Costa Rica had been on our radar for the past few years. Every once and a while we would check on flight prices and brainstorm a rough outline of what exactly we wanted to do if we had the opportunity to go. To be honest, there were many nights where we would have a few drinks and come up with a grand plan, only to be discouraged by the reality of trying to fit in too much in too little time. Paralysis by analysis would kick in, and we would end up pushing the trip back. When you dive into vacation research for Costa Rica, it can be difficult to decide where exactly you want to go, and when you think you’ve got a plan nailed down, FOMO kicks in and then you end up drawing a pretzel on a map telling yourself “I gotta hit it all!”. This year, however, thanks to a Southwest Companion Pass (yeah, they fly to CR) and the decision to keep it simple and focus on two particular areas, we made it happen. As we had never been to CR, we figured it would be best to start with Arenal/La Fortuna and Manuel Antonio.
Day 1 – Travel Day – LAX/HOU/SJO
Our flight out of LAX, with a stop in Houston, arrived in San Josè in the evening. After the smoothest landing we’ve ever had, in a Thunderstorm no less, we headed to our hotel near the airport. Ideally, it would have been nice to go from the airport to our hotel in La Fortuna, but it is heavily advised to not drive at night if you have never driven in Costa Rica before. We spent about $66USD (booked through Expedia) for a room at Hotel Aeropuerto. The hotel pays for your taxi ride from the airport, which is a plus. For a cheap place to get a few hours of sleep, Hotel Aeropuerto checks the boxes. We had a decent dinner at the hotel along with two Imperials (the first of many) and went back to our room for a few celebratory shots of Flor de Caña Rum, before calling it a night. After all, the adventure was truly beginning in the morning, so probably good to rest up after a travel day.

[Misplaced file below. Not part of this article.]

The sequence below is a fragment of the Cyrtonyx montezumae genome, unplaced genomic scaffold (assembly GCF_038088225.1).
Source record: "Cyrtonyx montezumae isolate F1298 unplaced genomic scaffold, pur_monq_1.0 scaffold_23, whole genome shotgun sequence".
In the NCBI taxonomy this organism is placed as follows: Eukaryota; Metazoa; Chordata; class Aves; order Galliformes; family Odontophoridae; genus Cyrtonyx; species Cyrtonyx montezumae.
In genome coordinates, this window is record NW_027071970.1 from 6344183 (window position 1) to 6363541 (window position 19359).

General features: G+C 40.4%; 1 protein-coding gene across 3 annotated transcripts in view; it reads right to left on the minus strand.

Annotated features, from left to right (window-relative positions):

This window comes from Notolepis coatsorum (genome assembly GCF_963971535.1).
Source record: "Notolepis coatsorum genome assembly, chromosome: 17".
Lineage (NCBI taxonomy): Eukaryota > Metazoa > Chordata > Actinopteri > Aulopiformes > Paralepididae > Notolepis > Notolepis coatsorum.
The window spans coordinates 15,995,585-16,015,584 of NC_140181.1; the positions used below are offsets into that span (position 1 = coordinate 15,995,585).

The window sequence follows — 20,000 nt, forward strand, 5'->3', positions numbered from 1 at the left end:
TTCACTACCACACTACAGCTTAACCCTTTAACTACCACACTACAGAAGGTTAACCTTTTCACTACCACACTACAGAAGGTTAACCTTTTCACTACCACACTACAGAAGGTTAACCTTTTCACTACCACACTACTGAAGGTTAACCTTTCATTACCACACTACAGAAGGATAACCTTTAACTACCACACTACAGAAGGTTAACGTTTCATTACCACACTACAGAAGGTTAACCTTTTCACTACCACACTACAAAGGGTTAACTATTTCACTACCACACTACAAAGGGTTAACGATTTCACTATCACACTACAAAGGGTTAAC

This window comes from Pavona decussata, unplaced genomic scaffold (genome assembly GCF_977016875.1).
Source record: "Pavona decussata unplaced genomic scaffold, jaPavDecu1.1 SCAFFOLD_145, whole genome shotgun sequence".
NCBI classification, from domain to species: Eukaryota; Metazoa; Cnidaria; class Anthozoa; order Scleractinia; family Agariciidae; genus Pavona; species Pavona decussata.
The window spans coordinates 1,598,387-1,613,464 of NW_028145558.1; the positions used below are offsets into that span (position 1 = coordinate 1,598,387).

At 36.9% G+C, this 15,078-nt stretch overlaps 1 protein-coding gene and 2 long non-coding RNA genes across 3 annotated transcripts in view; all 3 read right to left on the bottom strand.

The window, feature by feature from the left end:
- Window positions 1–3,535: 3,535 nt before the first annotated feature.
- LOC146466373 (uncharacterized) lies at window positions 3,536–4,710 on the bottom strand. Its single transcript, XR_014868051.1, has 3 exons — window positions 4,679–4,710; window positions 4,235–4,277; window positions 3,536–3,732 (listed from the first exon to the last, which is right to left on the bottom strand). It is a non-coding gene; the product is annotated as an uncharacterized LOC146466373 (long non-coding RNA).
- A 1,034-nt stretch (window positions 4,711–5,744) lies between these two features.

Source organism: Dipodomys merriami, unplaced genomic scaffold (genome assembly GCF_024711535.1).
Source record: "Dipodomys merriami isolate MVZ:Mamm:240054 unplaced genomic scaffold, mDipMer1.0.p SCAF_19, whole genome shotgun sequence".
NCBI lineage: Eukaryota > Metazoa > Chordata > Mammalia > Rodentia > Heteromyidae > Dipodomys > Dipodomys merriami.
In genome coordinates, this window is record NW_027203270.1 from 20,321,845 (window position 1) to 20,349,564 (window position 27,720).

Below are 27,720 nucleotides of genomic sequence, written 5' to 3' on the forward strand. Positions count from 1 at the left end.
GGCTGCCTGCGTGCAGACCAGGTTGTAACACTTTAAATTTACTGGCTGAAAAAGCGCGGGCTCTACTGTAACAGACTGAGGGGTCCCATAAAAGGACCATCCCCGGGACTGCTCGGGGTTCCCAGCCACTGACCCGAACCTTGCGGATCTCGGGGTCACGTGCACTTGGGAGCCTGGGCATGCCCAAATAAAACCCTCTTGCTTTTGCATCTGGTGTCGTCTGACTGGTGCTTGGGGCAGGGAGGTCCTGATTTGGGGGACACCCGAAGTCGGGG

Day 2 – Arrival in La Fortuna/Mistico Arenal Hanging Bridges Park
We woke up the next day and the car rental company, Adobe Rent a Car, conveniently delivered a mid-size suv to our hotel so that we didn’t have to spend time backtracking toward the airport. Booking a car in Costa Rica can be intimidating in the way that third party rental companies will quote you an insanely low rate, only to find out that you will be charged hundreds more for your rental upon arrival. Through this awesome Costa Rican travel blog, MyTanFeet, we were able to find very helpful information about how to rent a car, explanations of mandatory fees, and a discounted rental rate with Adobe Rent a Car. Our experience with Adobe was pleasant! After inspecting the car for prior damage and signing the contract, we were now free to hit the road to La Fortuna, which is about a 2 ½ – 3 hr drive from the airport.
Driving in Costa Rica is an adventure in itself. Waze becomes more of a lifeline than a navigation app, and sometimes Costa Rica even gets the best of Waze. In order get from point A to B, you have to rely on directions using only the name of the place you are going. Addresses don’t work, and good luck finding street signs when being directed through towns. The route to La Fortuna was marked fairly well with highway signs, but on our drive we experienced heavy fog and sporadic downpours, all while having to pass slow moving trucks on a windy two-lane highway, dodging monster potholes and pulled over cars where there are no shoulders. If you see pretty shrubbery in the middle of the road, consider it a compassionate courtesy. Ticos are trying to help prevent your car from parking ass-end up in a sinkhole. That said, I do recommend renting a car, because you get to take in this beautiful country at your own pace. Though sometimes turning into the white knuckle express out there, I deeply enjoyed driving, and our trip playlist provided a fantastic score for our journey.